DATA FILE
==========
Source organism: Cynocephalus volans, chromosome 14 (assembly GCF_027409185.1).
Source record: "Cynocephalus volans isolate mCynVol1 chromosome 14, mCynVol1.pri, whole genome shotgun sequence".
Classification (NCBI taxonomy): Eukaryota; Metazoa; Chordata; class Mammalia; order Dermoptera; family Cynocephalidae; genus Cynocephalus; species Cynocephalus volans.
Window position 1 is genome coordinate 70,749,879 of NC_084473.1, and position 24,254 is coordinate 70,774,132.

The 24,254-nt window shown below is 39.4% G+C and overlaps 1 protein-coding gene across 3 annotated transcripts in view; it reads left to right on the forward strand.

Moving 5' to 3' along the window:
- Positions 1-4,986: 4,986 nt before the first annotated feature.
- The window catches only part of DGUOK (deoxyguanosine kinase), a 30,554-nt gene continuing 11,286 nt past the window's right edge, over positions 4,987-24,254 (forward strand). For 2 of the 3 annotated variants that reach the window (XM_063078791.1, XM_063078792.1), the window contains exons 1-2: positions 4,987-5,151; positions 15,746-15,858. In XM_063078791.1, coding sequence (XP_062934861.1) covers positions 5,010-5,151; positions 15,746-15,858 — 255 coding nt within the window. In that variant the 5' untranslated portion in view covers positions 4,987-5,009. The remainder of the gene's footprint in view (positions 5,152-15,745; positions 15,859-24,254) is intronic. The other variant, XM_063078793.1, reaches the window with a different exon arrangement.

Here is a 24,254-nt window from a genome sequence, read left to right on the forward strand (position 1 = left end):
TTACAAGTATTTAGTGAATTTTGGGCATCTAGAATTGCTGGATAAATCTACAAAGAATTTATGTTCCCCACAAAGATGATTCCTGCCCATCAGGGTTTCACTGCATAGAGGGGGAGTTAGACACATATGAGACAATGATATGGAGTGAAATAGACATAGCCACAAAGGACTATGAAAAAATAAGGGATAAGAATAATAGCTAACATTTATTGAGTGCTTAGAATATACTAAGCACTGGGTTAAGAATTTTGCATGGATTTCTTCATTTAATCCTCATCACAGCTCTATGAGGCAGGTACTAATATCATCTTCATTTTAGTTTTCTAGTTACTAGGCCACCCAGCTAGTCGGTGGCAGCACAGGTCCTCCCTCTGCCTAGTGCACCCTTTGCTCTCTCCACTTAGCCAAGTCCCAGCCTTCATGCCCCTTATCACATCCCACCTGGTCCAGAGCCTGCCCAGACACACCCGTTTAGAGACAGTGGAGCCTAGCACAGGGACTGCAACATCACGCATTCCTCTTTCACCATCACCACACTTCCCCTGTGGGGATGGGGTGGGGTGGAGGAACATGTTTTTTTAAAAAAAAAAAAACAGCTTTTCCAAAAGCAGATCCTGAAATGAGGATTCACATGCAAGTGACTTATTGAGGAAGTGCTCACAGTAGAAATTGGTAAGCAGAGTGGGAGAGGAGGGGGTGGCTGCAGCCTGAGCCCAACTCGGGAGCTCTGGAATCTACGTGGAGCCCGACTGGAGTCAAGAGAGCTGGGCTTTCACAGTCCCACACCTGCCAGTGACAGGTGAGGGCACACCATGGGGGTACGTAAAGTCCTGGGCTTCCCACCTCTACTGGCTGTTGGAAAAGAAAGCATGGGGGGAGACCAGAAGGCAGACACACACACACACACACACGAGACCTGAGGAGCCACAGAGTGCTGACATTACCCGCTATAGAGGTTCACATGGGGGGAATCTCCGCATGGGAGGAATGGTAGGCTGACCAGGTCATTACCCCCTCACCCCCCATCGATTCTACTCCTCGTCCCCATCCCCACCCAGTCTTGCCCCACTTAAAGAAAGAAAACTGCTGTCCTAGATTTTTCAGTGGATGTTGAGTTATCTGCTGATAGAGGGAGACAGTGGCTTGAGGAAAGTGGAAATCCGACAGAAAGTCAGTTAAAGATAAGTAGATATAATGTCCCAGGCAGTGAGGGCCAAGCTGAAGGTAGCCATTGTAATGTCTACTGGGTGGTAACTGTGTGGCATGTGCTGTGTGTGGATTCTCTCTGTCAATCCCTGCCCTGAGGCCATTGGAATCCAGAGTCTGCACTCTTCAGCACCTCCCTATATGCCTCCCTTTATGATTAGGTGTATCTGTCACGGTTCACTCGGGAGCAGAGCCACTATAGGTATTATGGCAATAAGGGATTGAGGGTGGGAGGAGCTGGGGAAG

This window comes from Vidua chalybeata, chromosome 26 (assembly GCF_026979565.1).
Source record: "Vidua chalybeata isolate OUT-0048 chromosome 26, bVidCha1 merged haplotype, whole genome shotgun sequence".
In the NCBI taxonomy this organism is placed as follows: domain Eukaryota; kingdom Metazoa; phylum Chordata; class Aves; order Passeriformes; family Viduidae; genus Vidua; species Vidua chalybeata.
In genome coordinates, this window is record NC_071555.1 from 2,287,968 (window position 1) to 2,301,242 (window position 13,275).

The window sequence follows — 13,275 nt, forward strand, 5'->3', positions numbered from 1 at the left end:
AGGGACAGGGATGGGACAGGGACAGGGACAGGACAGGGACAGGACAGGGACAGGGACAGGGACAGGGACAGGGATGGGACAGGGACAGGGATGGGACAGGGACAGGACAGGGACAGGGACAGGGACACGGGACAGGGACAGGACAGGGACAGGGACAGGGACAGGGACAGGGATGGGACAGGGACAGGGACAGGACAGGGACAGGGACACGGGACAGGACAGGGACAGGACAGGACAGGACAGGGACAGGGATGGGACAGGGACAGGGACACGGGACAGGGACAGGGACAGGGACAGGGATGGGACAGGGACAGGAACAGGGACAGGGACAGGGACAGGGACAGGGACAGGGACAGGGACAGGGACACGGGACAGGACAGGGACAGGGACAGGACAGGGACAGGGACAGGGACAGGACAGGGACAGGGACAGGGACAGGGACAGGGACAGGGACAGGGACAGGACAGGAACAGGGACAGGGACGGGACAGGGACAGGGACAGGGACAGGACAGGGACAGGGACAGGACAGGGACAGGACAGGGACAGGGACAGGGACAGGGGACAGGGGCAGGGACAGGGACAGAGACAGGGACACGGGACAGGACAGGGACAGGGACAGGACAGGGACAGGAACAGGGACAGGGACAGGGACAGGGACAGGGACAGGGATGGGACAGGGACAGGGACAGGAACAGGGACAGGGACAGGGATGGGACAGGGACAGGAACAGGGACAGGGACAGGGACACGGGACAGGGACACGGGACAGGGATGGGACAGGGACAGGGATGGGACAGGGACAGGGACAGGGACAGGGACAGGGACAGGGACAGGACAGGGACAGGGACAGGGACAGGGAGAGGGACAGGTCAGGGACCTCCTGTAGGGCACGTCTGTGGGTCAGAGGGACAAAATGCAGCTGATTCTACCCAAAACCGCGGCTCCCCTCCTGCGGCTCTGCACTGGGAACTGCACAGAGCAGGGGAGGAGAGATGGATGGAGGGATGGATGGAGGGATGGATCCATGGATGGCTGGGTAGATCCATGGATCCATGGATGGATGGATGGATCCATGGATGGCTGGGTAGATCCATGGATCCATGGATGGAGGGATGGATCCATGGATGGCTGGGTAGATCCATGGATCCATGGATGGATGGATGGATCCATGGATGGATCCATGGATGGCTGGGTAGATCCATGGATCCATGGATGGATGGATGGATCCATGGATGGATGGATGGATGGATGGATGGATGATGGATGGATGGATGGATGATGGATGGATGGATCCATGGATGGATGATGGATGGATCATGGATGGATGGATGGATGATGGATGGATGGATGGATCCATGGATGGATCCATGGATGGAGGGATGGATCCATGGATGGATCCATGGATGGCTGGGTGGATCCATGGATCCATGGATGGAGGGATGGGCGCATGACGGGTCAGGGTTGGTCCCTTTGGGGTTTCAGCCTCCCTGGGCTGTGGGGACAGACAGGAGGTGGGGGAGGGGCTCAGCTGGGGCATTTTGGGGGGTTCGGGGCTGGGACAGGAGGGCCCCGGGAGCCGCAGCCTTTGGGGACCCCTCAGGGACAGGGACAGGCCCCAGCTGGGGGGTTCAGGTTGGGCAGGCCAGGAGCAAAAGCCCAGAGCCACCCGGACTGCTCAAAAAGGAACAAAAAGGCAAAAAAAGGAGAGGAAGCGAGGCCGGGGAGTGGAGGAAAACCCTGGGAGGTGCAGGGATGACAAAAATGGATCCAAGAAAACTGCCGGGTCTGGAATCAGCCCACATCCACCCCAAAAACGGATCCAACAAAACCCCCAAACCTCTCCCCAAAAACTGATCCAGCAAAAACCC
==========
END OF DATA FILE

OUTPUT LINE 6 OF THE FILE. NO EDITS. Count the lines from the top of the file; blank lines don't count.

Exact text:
Moving 5' to 3' along the window: